This portfolio consists only of unit trust and OEIC funds that have continually outperformed at least 75% of their peers within the same sector over the past 1, 3 & 5-year period.
Maintaining such levels of growth over the lifetime of a pension would be unexpected, but over the past 5-years, this level of growth was not unrealistic.
Will More Miss Out On The Retirement They Want?
Currently, there is a 13% gap between the amount retirees receive each year compared to what those nearing retirement project they will need. If retirement income doesn’t stretch as far as desired, it is often too late to do anything about it.
In the decade from 2002 to 2012, data from the Office for National Statistics showed that the population aged 65 and over increased by 15%, with official projections suggesting that growth in the population aged 65 and over will rise to 20% by 2022. Which could see a further rise in the number of retirees forced to cut back on their spending.
On average in the UK, people who are not yet retired but over the age of 55 think they will need at least 66% of their current annual income to ensure a comfortable retirement.
Why The Amount We Need In Retirement Is Often Lower Than Expected
There are several reasons why you don’t need to replace 100% of your pre-retirement wage:
- Once you are over pension age you no longer pay National Insurance Contributions on your income, whereas workers are generally paying NICs at a rate of 12% on a band of earnings;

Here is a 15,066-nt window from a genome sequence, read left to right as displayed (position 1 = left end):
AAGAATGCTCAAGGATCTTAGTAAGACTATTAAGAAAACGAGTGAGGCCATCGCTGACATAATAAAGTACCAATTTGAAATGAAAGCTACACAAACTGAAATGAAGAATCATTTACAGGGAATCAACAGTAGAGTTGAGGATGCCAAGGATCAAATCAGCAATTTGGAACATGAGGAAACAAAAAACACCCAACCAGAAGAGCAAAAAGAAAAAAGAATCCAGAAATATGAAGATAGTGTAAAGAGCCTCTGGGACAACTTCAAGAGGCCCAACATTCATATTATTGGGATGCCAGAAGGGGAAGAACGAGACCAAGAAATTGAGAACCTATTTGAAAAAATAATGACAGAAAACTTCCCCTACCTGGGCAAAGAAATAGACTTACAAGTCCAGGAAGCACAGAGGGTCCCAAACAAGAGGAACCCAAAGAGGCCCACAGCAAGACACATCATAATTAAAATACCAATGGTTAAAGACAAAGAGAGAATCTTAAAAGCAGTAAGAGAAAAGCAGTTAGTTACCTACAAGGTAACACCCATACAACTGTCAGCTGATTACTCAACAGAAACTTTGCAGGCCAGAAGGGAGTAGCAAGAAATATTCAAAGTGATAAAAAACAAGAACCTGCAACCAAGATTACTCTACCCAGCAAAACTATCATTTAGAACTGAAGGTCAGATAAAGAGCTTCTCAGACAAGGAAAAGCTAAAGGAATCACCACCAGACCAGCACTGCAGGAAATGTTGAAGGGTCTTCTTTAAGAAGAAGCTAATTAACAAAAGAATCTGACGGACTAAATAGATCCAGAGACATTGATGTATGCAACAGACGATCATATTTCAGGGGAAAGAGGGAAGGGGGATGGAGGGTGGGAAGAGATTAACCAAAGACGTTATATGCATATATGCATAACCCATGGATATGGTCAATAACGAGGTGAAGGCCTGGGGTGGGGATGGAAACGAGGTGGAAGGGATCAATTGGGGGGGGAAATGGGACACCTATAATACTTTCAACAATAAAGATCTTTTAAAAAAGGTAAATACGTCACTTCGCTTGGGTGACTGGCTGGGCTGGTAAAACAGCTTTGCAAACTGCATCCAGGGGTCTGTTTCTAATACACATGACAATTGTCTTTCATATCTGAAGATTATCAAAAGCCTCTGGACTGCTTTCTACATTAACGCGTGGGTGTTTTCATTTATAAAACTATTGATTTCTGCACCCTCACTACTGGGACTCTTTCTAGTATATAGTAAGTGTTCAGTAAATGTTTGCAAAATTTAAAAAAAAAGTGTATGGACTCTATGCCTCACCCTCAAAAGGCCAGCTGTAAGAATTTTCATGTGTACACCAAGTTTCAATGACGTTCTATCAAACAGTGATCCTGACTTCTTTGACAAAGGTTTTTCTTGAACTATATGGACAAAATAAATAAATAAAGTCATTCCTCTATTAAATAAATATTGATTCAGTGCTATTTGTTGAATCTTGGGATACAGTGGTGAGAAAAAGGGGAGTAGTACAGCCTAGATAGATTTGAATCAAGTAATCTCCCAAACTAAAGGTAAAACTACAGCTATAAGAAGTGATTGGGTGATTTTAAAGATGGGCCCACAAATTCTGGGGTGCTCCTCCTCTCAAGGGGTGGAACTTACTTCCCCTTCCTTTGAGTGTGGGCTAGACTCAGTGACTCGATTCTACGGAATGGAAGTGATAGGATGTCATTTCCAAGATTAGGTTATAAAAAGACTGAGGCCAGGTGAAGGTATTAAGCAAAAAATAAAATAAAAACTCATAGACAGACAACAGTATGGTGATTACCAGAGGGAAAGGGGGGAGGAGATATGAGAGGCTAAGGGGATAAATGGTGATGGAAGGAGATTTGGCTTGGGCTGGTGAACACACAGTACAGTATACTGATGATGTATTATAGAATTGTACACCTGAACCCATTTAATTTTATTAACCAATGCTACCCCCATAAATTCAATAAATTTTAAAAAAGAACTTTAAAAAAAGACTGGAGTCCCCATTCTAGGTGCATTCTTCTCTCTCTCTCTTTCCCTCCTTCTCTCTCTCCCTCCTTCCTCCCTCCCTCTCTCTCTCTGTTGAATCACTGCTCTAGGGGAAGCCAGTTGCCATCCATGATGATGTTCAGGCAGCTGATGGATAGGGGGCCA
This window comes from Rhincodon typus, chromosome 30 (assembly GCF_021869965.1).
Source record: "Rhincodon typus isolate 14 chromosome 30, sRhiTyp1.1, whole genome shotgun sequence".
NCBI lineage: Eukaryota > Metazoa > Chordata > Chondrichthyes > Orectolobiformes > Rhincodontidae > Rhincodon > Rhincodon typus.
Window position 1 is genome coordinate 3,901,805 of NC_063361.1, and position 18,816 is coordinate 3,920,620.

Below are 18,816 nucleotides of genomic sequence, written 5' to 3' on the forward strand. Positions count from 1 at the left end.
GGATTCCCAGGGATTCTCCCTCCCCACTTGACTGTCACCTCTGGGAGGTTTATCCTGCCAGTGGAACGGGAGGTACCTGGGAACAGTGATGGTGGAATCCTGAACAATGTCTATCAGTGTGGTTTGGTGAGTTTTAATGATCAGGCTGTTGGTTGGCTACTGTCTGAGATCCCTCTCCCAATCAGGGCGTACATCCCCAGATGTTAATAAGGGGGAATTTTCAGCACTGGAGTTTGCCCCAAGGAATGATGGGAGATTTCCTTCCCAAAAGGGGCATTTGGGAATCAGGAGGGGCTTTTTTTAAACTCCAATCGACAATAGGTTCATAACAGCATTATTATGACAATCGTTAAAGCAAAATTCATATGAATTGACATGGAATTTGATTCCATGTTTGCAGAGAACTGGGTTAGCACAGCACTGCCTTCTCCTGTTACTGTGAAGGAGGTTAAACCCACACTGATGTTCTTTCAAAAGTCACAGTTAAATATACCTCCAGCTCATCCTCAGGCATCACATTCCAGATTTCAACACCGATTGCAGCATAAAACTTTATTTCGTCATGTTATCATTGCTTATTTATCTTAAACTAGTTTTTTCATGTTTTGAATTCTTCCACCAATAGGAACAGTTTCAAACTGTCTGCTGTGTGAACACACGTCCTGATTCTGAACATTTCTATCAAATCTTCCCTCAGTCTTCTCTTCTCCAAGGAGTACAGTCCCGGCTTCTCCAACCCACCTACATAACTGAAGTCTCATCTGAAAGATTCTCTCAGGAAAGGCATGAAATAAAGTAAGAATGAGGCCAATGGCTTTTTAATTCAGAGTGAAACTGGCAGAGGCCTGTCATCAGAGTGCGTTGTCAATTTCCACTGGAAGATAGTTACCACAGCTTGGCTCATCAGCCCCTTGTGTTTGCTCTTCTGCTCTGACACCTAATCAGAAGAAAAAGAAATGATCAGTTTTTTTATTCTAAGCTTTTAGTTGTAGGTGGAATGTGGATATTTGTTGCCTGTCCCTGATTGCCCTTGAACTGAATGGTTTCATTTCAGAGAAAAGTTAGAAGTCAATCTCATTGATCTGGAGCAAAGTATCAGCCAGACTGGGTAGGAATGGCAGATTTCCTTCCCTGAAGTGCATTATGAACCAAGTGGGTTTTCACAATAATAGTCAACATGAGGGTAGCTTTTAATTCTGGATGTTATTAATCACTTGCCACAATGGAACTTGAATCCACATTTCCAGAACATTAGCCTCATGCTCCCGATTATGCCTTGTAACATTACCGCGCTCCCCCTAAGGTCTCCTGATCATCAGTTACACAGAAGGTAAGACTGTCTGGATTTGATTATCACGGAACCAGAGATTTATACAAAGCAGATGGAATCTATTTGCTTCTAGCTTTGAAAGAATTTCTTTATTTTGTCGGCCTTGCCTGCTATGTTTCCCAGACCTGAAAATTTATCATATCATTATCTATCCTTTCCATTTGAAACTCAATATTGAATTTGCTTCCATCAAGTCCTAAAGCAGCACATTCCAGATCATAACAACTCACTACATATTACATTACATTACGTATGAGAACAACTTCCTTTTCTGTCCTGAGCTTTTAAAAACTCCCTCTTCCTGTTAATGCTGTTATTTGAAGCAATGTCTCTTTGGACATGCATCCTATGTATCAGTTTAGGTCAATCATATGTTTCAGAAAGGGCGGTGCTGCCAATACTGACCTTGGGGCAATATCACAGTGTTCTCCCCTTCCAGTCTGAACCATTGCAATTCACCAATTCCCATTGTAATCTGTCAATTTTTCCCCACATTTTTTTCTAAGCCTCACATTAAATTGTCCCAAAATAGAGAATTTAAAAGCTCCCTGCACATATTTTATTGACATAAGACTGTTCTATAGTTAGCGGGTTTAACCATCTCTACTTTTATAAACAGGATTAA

- Once you are retired you are generally drawing out of a pension, whereas when you are in work, you need to set aside some of your income to put into a pension;
- Once you are retired you are more likely to have paid off a mortgage and therefore you no longer need to be able to fund mortgage repayments out of your take-home pay;
- Once you are retired you no longer have work-related costs such as commuting, buying work clothes etc.
The income tax system is progressive and so a higher proportion of post-retirement income is likely to be covered by the tax-free personal allowance and the basic rate band than the income of those of working age.
The Importance of Efficiency For A Comfortable Retirement
Whether you are 35 years away from retirement or six years into it, the level of comfort afforded in retirement can be influenced by how you save and retirement or six years into it, the level of comfort afforded in retirement can be influenced by how you save and invest the money available to you today.
Identifying if your portfolio contains underperforming funds is essential to improving your portfolios performance. But equally important is the choice of funds which are selected to replace them.
As an investor, there are many strategies to choose from, but ultimately, no matter what model or investment strategy you choose to follow, the priority should be to invest efficiently by building a portfolio of quality funds that fits within a suitably balanced risk model.
To maintain efficiency your investment portfolio should be rebalanced at least twice per year to ensure it continues to fit the desired risk profile and that your portfolio only contains funds that having consistently outperformed their peers. By following this process, you may find that your pension pot grows well above the target you initially set.